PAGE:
While many may equate educational research projects with large, four-year universities, Harper College was home to its own research project this year. Tim Banks, a data scientist with Nielsen, worked with two Harper students during the spring semester to identify traits of extra-solar planets – planets outside our solar system.
Harper students used NASA data from the Kepler space telescope, which gathered millions of images from a chunk of the sky over three years. Students used a programming language, called R, to work out the physics and write a computer program to optimize NASA’s data and determine planets’ traits like size, density, makeup and distance from its star.
“One of the outcomes we wanted for the students was to learn the R programming language because it’s a marketable skill,” Banks said. “They did a fantastic job. They were astronomy students, but they’d never analyzed any data. At the end of it, they knew how to do all of these calculations, and they came up with results.”
Fernando Flores, 21, was one of the students to work with Banks. One of his discoveries concerned the details of planet HD209458. He computed the planet’s density, which indicated that HD209458 is a gaseous planet, similar to Jupiter.
Flores said the experience helped him realize that he was on the correct career path. Flores, of Mount Prospect, completed his associate degree this summer and is transferring to Western Michigan University to study aerospace engineering. He eventually hopes to earn his doctorate in astrophysics.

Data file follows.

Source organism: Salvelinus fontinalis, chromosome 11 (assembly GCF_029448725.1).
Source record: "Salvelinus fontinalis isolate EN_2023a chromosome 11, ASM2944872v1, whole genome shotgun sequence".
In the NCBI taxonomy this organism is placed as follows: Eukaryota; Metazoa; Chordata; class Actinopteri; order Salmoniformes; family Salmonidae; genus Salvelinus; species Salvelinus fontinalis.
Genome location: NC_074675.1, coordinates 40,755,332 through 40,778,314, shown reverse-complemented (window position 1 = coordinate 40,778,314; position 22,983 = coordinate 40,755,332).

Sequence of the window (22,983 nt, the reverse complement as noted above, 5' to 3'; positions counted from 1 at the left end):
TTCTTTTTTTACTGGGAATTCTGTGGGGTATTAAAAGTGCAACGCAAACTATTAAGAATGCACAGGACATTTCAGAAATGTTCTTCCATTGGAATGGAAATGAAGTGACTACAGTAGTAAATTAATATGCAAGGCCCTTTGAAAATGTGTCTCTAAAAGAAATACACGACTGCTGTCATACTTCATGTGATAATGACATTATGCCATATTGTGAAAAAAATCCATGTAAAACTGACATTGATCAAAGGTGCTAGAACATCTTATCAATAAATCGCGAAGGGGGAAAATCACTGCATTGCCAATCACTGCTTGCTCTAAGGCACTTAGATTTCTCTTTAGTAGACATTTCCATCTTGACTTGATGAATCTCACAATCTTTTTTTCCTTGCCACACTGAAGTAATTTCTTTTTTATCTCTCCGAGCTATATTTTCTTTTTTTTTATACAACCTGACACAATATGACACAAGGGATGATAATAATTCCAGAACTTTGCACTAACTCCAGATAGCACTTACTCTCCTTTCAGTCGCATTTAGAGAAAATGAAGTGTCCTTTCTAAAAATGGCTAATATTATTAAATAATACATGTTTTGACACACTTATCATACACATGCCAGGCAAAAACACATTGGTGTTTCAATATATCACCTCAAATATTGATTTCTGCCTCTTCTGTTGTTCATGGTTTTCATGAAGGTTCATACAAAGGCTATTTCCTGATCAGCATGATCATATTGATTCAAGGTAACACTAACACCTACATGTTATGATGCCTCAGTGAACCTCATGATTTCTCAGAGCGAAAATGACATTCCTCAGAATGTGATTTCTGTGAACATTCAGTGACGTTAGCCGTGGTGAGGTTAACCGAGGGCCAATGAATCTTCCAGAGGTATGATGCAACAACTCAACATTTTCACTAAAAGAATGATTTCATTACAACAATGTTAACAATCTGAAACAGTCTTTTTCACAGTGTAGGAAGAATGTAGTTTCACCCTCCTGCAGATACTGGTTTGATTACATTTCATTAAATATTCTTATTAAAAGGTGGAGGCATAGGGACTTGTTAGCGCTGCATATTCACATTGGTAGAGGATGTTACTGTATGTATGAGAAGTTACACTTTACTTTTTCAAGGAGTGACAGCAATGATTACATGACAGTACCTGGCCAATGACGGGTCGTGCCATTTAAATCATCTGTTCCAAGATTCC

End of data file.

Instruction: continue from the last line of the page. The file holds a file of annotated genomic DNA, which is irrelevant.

Though he’s completed his studies at Harper, Flores let Banks know that he’d be happy to work together again on a research project.
“I even told Dr. Banks and my classmate Faraz (Uddin, who also completed research with Banks), if you have any other opportunities, more stuff like the exoplanet program, I would love to be a part of it,” he said. “It just takes one person to have one experience to discover something.”
This research is part of a larger project that began in 2014 and includes other institutions including the National University of Singapore and Brigham Young University in Utah. Harper’s program was a pilot one, and, due to its success, Banks said, he hopes to continue to work with community colleges – including Harper.
“It was a really interesting experiment, and it came a long way,” he said. “It’d be interesting to see if (the students) realize how far they actually came. They achieved a lot: They learned a (programming) language. They learned a tool they weren’t familiar with. They learned about optimization. They completed a project and wrote up at the end a nice report in the scientific paper format. And they did that all in one semester. Not bad, right?”